Genetic study suggests that Sima hominins were proto-Neanderthals

430,000-year-old nuclear genome sequences confirms affinities  

Sima de los Huesos (‘Pit of Bones’)is a small muddy chamber lying at the bottom of a 13 m (43 ft.) chimney, lying deep within the Cueva Mayor system of caves in the Sierra de Atapuerca of northern Spain. Hominin remains were first reported there in the 1970s, and to date the remains of 28 individuals have been recovered. The Sima hominins lived around 430,000 years ago and while conventionally described as Homo heidelbergensis, they share some derived features with Neanderthals. This has led some to suggest that they are very early Neanderthals.

In 2014, mitochondrial DNA was obtained from the thighbone of one of the Sima hominins. It was expected that it would show affinities to later sequences obtained from Neanderthals, but instead it suggested that the Sima hominins were more closely related to Denisovans. However, mitochondrial DNA does not reveal the full picture of relationships among populations, so researchers set about the more difficult task of obtaining nuclear sequences from the Sima remains.

Genetic material was recovered from an incisor and a molar tooth, a fragment of a thighbone and a shoulder blade. Useful sequences were obtained from the incisor tooth and the thighbone fragment. The results have shown that the Sima hominins were, after all, more closely related to Neanderthals than they were to Denisovans. The Sima hominins were thus either early Neanderthals or closely related to the ancestors of Neanderthals after diverging from a common ancestor shared with the Denisovans. The age of the Sima remains is compatible with earlier estimates that the Neanderthal/Denisovan split occurred between 381,000 and 473,000 years ago. Based on the correctness of these estimates, modern humans diverged from Neanderthals 550,000 to 765,000 years ago – too early for later examples of Homo heidelbergensis such as Arago or Petralona to belong to a population ancestral to both Neanderthals and modern humans. The true common ancestor may be Homo antecessor, which was present in Spain from 1.2 million to 800,000 years ago and might have been responsible for the hominin footprints discovered at Happisburgh, England, in May 2013. However, this species has yet to be identified in Africa and may be a European variant of Homo erectus that migrated from Asia.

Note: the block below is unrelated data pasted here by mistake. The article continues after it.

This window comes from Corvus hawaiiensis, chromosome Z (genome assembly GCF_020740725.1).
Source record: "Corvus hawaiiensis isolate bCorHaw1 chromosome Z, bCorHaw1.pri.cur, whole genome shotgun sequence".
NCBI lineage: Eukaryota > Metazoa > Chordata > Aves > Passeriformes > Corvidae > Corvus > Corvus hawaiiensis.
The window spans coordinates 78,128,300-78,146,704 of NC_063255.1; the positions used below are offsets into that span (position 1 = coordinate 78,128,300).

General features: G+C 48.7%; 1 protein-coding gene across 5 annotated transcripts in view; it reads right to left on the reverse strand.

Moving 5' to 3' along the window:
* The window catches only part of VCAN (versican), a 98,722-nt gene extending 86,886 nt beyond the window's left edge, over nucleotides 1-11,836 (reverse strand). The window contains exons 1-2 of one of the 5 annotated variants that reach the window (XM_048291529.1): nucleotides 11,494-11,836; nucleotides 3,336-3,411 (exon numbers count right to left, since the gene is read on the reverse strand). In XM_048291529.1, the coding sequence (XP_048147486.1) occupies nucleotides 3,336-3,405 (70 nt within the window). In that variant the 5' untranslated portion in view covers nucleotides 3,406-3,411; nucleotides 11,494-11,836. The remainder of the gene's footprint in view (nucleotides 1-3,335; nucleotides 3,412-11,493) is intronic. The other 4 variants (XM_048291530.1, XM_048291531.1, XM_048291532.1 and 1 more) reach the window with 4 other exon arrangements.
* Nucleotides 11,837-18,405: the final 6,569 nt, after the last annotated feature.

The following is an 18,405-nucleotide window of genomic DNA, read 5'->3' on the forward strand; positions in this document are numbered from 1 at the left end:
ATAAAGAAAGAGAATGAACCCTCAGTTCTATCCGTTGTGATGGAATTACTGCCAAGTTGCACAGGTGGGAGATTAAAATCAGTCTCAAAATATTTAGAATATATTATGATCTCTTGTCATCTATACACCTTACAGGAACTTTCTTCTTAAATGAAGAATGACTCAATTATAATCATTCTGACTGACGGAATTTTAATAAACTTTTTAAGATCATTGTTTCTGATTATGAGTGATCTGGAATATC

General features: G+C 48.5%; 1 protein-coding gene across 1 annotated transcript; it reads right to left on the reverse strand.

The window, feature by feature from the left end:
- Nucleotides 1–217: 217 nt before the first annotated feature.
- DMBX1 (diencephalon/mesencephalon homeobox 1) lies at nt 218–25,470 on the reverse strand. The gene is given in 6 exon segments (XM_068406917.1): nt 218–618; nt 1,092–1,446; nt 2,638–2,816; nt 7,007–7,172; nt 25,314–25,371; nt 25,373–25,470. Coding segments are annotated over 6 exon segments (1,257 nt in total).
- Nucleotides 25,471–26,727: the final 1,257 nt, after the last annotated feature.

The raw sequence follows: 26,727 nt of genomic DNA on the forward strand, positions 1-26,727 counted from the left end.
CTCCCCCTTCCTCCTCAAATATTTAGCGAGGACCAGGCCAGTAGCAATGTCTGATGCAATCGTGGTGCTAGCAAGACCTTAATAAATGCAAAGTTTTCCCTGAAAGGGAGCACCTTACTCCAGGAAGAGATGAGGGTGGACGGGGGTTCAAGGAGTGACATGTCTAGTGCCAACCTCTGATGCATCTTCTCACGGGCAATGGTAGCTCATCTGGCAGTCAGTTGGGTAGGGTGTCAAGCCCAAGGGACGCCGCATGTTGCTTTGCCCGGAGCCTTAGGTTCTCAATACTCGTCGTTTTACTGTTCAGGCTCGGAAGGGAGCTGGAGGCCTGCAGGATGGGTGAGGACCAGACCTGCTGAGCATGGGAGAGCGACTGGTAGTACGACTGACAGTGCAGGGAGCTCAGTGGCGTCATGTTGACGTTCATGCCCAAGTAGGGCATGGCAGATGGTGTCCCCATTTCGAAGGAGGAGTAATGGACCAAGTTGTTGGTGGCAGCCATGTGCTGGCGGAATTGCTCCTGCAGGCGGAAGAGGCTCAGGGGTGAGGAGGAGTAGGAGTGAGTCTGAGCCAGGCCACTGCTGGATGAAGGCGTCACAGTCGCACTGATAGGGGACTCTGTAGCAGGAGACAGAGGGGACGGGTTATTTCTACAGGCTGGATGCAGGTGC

The Denisovan affinities of the mitochondrial DNA are still unexplained. One possibility is that the common ancestor carried mitochondrial lineages present in both, but later eliminated from the Neanderthals. The authors noted that this requires an explanation for the presence of two deeply divergent mtDNA lineages in the same archaic group, one that later recurred in Denisovans but disappeared from the Neanderthals; and one that became fixed in Neanderthals. The required explanation might be later population bottlenecks that are known to have affected Neanderthal populations. However, the authors preferred explanation is that the mitochondrial genomes of later European Neanderthals was acquired by interbreeding with hominins from Africa. This might explain the absence of Neanderthal-derived morphological traits in some European Middle Pleistocene hominins such as Ceprano and Mala Balanica.


Meyer, M. et al., Nuclear DNA sequences from the Middle Pleistocene Sima de los Huesos hominins. Nature (Published online) (2016).


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